Complete Streets

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Simply put, the Complete Streets approach to infrastructure maintenance and construction focuses on optimizing the public right-of-way to meet the needs of all users.

Complete Streets may involve adding bicycle and pedestrian accommodations within the right-of-way or improving a separate path and trail system. Complete Streets can also incorporate additional elements that improve the appearance of the area and the overall experience for all users. Examples of these additional elements include providing shade trees and benches for pedestrians, establishing bus stops, installing wayfinding, and placing appropriate lighting.

Aldermen approved a Complete Streets Ordinance (Ordinance 2016-87) on August 22, 2016. The ordinance established Complete Streets as the desired approach to infrastructure maintenance and construction. In addition, the ordinance established a list of design standard references and an annual reporting requirement. Click here to view the most recent Complete Streets Report.
Bicycle Infrastructure
Bloomington has a commitment to recreational bicycling and walking. It also recognizes bicycling as a mode of transportation. The City Council, City Administration, and Public Works Department are taking steps to better accommodate safe cycling as a mode of transportation. The City Council adopted the Bicycle Master Plan, which outlines the City's policies and plans for bicycle infrastructure. Click here to view the Bicycle Master Plan. Click here to visit the Constitution Trail website.
Sidewalks and Ramps
The "Vision 2025" in Bloomington's Strategic Plan foresees a beautiful, family-friendly city. Quality sidewalks provide a piece of the equation, a necessary component to achieve this vision, because they affect walkability and connectivity. Communities with strong walkability and connectivity have healthier and more cohesive neighborhoods where pedestrians routinely traverse, where children walk about safety and where residents gain a stronger sense of neighborhood and civic identity. Further, good sidewalks are essential to persons with visual impairment, walking impairment and other disabilities -- members of the community who by right and by law deserve access.

The City needed a framework in order to address the overall quality of sidewalks. A Master Plan for Sidewalks provides that framework. The Department created a rating system based on the PASER system used for evaluating streets. It mapped these ratings along each parcel of property. It weighed the dual goals of safety and accessibility and set a level of service compatible with those goals while also being compatible with Staff-Council strategic planning. Objectives are made within the context of practical funding levels. A Master Plan for Sidewalks serves as the primary guide in the allocation of resources and in addressing maintenance and replacement issues and policy. Click here to view the sidewalk master plan.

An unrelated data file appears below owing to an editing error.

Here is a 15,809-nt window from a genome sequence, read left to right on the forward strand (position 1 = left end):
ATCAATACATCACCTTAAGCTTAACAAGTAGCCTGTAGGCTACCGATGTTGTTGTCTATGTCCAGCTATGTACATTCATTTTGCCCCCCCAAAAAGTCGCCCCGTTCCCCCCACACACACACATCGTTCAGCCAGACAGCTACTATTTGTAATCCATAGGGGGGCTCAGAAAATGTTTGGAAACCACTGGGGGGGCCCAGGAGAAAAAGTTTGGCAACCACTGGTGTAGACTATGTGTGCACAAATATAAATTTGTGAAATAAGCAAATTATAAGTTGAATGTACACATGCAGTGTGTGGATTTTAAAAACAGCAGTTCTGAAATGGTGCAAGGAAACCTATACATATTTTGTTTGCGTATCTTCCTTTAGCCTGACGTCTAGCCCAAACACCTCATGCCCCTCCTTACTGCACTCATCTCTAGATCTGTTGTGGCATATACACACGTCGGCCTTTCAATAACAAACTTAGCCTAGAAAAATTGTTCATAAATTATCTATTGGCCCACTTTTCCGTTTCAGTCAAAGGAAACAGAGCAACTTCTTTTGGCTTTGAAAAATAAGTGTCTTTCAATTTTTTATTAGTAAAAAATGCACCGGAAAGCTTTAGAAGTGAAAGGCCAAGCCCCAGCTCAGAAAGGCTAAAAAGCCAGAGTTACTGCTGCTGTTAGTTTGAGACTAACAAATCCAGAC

School Walking Routes
City staff works with schools to address school safety problems within the City. All school safety problems should be forwarded to the principal of the school. If school officials believe that the issue requires further discussion, they bring those issues to City officials.

The City of Bloomington, in conjunction with school officials, has developed walking route plans for most students walking to public schools within the city. These walking route plans are distributed by School Officials. As a service, the City has included the most recent walking route plans for each of the schools below. Click here to view an interactive map that shows all school walking routes. For more information about the individual schools:
District 87 Administrative Offices
Unit 5 District Office
2019 Safe Routes to School Grant
City of Bloomington staff submitted a Safe Routes to School grant to the Illinois Department of Transportation. The application requested $200,000 for sidewalk, ramp, and other pedestrian improvements near Sheridan Elementary School. Please choose one of the following links to learn more:
Traffic Calming
Throughout Bloomington, residents have become increasingly aware and concerned about the negative impact speeding vehicles have on their quality of life. They view speeding vehicles, cut-through traffic and associated noise and litter as detrimental to their security, property values, and the livability many have worked so hard to achieve.  

City staff members from Public Works, Police, and Administration work with residents to find potential answers. At times, the answer has been "traffic calming." This is a traffic engineering technique to reduce speeds and includes such items as installation of speed humps. However, the use of traffic calming devices is used only rarely under a defined set of circumstances. Click here for more information on traffic calming, which is available on the Public Works Traffic page.

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